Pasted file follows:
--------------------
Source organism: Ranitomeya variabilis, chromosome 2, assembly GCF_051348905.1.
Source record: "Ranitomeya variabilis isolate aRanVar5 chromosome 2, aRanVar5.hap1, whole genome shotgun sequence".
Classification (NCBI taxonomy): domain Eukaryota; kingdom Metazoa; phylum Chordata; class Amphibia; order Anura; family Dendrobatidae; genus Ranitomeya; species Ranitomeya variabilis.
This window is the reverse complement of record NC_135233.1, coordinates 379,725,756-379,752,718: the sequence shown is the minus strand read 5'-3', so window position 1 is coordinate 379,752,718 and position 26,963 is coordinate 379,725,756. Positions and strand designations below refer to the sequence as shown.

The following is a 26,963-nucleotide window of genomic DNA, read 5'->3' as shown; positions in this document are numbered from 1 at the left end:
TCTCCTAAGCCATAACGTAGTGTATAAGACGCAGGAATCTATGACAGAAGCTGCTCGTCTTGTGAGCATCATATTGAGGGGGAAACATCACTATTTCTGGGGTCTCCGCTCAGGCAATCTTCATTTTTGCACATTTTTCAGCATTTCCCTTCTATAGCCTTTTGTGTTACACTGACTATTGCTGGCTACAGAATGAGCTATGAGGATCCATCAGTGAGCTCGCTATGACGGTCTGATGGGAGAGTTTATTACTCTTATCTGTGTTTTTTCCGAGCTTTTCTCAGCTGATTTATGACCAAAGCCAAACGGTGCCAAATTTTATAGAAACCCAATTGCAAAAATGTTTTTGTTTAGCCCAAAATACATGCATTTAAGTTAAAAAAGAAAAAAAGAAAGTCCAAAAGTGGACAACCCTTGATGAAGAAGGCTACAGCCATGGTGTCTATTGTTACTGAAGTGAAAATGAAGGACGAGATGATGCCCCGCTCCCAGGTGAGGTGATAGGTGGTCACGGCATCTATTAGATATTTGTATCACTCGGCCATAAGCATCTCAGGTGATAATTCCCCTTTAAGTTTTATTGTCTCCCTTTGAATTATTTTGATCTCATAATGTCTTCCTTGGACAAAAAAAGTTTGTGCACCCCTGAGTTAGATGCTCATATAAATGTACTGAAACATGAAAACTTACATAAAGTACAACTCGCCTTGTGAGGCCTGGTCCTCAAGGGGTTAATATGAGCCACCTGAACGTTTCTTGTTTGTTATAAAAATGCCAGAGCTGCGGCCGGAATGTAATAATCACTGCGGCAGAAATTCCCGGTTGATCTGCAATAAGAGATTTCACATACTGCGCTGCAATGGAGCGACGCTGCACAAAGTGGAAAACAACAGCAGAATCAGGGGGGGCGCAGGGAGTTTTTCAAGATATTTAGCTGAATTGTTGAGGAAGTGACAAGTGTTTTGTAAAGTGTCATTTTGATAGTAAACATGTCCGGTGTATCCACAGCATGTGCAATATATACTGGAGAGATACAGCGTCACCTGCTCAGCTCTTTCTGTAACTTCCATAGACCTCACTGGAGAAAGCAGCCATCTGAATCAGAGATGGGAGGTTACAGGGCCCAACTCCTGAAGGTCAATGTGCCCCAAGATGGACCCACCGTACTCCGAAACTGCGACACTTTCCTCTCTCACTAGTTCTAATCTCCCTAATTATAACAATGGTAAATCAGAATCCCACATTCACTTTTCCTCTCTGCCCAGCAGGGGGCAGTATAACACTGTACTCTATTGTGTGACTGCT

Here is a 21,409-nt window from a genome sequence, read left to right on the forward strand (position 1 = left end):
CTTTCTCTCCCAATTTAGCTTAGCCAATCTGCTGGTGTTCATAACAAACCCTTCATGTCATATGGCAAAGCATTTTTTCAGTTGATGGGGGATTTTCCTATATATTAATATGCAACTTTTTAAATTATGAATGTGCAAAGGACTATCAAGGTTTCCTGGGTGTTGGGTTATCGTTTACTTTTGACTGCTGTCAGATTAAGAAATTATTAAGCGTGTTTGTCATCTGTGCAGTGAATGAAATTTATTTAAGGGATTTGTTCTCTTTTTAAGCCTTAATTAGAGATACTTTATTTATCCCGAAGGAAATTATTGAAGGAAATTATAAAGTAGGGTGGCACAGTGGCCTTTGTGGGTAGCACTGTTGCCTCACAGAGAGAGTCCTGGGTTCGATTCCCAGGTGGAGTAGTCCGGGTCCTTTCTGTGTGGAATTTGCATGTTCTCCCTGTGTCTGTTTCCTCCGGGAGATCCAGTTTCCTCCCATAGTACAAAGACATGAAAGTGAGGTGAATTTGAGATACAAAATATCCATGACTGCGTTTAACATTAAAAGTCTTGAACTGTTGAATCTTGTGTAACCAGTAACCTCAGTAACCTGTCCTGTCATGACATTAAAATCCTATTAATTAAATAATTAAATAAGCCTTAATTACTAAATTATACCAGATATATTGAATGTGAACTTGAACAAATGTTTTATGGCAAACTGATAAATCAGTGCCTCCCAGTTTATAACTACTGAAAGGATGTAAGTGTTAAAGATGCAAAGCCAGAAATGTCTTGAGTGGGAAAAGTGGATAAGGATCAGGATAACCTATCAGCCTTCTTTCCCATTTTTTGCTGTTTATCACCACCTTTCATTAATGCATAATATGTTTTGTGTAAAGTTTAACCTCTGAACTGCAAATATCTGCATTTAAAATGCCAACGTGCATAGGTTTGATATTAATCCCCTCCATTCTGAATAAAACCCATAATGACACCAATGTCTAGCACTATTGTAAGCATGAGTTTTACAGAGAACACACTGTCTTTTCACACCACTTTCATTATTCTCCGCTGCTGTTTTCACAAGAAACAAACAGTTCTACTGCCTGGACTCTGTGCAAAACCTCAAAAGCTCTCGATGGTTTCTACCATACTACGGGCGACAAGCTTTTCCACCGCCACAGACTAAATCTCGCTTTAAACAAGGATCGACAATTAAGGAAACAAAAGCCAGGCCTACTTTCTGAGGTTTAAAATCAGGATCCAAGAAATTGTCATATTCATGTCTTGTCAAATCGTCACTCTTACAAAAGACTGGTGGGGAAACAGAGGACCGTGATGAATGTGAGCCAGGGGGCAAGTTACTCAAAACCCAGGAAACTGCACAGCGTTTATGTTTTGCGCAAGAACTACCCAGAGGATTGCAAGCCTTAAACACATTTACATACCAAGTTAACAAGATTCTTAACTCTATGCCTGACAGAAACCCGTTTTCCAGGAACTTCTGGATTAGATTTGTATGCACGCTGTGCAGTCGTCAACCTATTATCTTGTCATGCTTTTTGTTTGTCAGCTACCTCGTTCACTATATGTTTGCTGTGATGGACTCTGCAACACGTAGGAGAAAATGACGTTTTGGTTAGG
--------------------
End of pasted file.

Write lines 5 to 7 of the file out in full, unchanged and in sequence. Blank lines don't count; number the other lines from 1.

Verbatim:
The following is a 26,963-nucleotide window of genomic DNA, read 5'->3' as shown; positions in this document are numbered from 1 at the left end:
TCTCCTAAGCCATAACGTAGTGTATAAGACGCAGGAATCTATGACAGAAGCTGCTCGTCTTGTGAGCATCATATTGAGGGGGAAACATCACTATTTCTGGGGTCTCCGCTCAGGCAATCTTCATTTTTGCACATTTTTCAGCATTTCCCTTCTATAGCCTTTTGTGTTACACTGACTATTGCTGGCTACAGAATGAGCTATGAGGATCCATCAGTGAGCTCGCTATGACGGTCTGATGGGAGAGTTTATTACTCTTATCTGTGTTTTTTCCGAGCTTTTCTCAGCTGATTTATGACCAAAGCCAAACGGTGCCAAATTTTATAGAAACCCAATTGCAAAAATGTTTTTGTTTAGCCCAAAATACATGCATTTAAGTTAAAAAAGAAAAAAAGAAAGTCCAAAAGTGGACAACCCTTGATGAAGAAGGCTACAGCCATGGTGTCTATTGTTACTGAAGTGAAAATGAAGGACGAGATGATGCCCCGCTCCCAGGTGAGGTGATAGGTGGTCACGGCATCTATTAGATATTTGTATCACTCGGCCATAAGCATCTCAGGTGATAATTCCCCTTTAAGTTTTATTGTCTCCCTTTGAATTATTTTGATCTCATAATGTCTTCCTTGGACAAAAAAAGTTTGTGCACCCCTGAGTTAGATGCTCATATAAATGTACTGAAACATGAAAACTTACATAAAGTACAACTCGCCTTGTGAGGCCTGGTCCTCAAGGGGTTAATATGAGCCACCTGAACGTTTCTTGTTTGTTATAAAAATGCCAGAGCTGCGGCCGGAATGTAATAATCACTGCGGCAGAAATTCCCGGTTGATCTGCAATAAGAGATTTCACATACTGCGCTGCAATGGAGCGACGCTGCACAAAGTGGAAAACAACAGCAGAATCAGGGGGGGCGCAGGGAGTTTTTCAAGATATTTAGCTGAATTGTTGAGGAAGTGACAAGTGTTTTGTAAAGTGTCATTTTGATAGTAAACATGTCCGGTGTATCCACAGCATGTGCAATATATACTGGAGAGATACAGCGTCACCTGCTCAGCTCTTTCTGTAACTTCCATAGACCTCACTGGAGAAAGCAGCCATCTGAATCAGAGATGGGAGGTTACAGGGCCCAACTCCTGAAGGTCAATGTGCCCCAAGATGGACCCACCGTACTCCGAAACTGCGACACTTTCCTCTCTCACTAGTTCTAATCTCCCTAATTATAACAATGGTAAATCAGAATCCCACATTCACTTTTCCTCTCTGCCCAGCAGGGGGCAGTATAACACTGTACTCTATTGTGTGACTGCT

Here is a 21,409-nt window from a genome sequence, read left to right on the forward strand (position 1 = left end):